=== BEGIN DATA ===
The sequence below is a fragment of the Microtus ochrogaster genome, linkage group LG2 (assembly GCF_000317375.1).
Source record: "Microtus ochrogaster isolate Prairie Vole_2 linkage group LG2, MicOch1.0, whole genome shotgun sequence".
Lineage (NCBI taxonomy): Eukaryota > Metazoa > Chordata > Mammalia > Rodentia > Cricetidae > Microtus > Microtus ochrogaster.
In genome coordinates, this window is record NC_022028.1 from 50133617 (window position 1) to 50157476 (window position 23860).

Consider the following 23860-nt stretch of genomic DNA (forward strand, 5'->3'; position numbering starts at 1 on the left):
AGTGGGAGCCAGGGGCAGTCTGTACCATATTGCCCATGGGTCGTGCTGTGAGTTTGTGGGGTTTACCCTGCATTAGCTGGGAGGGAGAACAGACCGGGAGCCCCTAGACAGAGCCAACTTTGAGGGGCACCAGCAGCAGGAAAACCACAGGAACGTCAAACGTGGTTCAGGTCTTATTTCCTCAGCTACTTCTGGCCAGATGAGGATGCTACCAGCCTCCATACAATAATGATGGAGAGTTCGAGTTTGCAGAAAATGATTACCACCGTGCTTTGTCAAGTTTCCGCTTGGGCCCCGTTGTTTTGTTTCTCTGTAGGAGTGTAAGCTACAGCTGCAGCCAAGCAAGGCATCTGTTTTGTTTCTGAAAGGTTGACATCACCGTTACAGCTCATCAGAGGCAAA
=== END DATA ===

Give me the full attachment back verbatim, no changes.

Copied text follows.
The sequence below is a fragment of the Microtus ochrogaster genome, linkage group LG2 (assembly GCF_000317375.1).
Source record: "Microtus ochrogaster isolate Prairie Vole_2 linkage group LG2, MicOch1.0, whole genome shotgun sequence".
Lineage (NCBI taxonomy): Eukaryota > Metazoa > Chordata > Mammalia > Rodentia > Cricetidae > Microtus > Microtus ochrogaster.
In genome coordinates, this window is record NC_022028.1 from 50133617 (window position 1) to 50157476 (window position 23860).

Consider the following 23860-nt stretch of genomic DNA (forward strand, 5'->3'; position numbering starts at 1 on the left):
AGTGGGAGCCAGGGGCAGTCTGTACCATATTGCCCATGGGTCGTGCTGTGAGTTTGTGGGGTTTACCCTGCATTAGCTGGGAGGGAGAACAGACCGGGAGCCCCTAGACAGAGCCAACTTTGAGGGGCACCAGCAGCAGGAAAACCACAGGAACGTCAAACGTGGTTCAGGTCTTATTTCCTCAGCTACTTCTGGCCAGATGAGGATGCTACCAGCCTCCATACAATAATGATGGAGAGTTCGAGTTTGCAGAAAATGATTACCACCGTGCTTTGTCAAGTTTCCGCTTGGGCCCCGTTGTTTTGTTTCTCTGTAGGAGTGTAAGCTACAGCTGCAGCCAAGCAAGGCATCTGTTTTGTTTCTGAAAGGTTGACATCACCGTTACAGCTCATCAGAGGCAAA